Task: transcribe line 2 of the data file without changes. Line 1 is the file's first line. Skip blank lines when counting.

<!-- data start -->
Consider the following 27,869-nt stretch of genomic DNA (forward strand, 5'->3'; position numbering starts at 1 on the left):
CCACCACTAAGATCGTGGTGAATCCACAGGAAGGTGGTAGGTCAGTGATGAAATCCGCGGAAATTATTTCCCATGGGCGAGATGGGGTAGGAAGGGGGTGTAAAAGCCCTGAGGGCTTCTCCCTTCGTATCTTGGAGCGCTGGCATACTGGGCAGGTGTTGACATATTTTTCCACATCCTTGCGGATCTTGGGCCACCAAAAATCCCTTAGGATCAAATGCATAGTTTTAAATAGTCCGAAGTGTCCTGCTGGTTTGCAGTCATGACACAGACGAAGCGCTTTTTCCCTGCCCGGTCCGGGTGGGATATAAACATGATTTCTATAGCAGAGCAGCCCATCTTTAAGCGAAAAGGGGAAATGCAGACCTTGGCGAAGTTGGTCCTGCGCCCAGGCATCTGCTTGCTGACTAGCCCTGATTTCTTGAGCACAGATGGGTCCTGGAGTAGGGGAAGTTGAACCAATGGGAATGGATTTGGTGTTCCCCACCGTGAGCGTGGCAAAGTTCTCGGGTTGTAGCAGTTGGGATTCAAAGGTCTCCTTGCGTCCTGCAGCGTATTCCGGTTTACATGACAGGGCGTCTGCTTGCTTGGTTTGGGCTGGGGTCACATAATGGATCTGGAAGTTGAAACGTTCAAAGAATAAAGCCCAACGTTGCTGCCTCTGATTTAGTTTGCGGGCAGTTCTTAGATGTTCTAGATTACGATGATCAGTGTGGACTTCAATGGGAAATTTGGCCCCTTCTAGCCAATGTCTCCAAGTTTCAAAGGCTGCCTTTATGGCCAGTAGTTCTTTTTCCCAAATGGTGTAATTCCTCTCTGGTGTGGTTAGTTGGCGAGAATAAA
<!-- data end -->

CCACCACTAAGATCGTGGTGAATCCACAGGAAGGTGGTAGGTCAGTGATGAAATCCGCGGAAATTATTTCCCATGGGCGAGATGGGGTAGGAAGGGGGTGTAAAAGCCCTGAGGGCTTCTCCCTTCGTATCTTGGAGCGCTGGCATACTGGGCAGGTGTTGACATATTTTTCCACATCCTTGCGGATCTTGGGCCACCAAAAATCCCTTAGGATCAAATGCATAGTTTTAAATAGTCCGAAGTGTCCTGCTGGTTTGCAGTCATGACACAGACGAAGCGCTTTTTCCCTGCCCGGTCCGGGTGGGATATAAACATGATTTCTATAGCAGAGCAGCCCATCTTTAAGCGAAAAGGGGAAATGCAGACCTTGGCGAAGTTGGTCCTGCGCCCAGGCATCTGCTTGCTGACTAGCCCTGATTTCTTGAGCACAGATGGGTCCTGGAGTAGGGGAAGTTGAACCAATGGGAATGGATTTGGTGTTCCCCACCGTGAGCGTGGCAAAGTTCTCGGGTTGTAGCAGTTGGGATTCAAAGGTCTCCTTGCGTCCTGCAGCGTATTCCGGTTTACATGACAGGGCGTCTGCTTGCTTGGTTTGGGCTGGGGTCACATAATGGATCTGGAAGTTGAAACGTTCAAAGAATAAAGCCCAACGTTGCTGCCTCTGATTTAGTTTGCGGGCAGTTCTTAGATGTTCTAGATTACGATGATCAGTGTGGACTTCAATGGGAAATTTGGCCCCTTCTAGCCAATGTCTCCAAGTTTCAAAGGCTGCCTTTATGGCCAGTAGTTCTTTTTCCCAAATGGTGTAATTCCTCTCTGGTGTGGTTAGTTGGCGAGAATAAA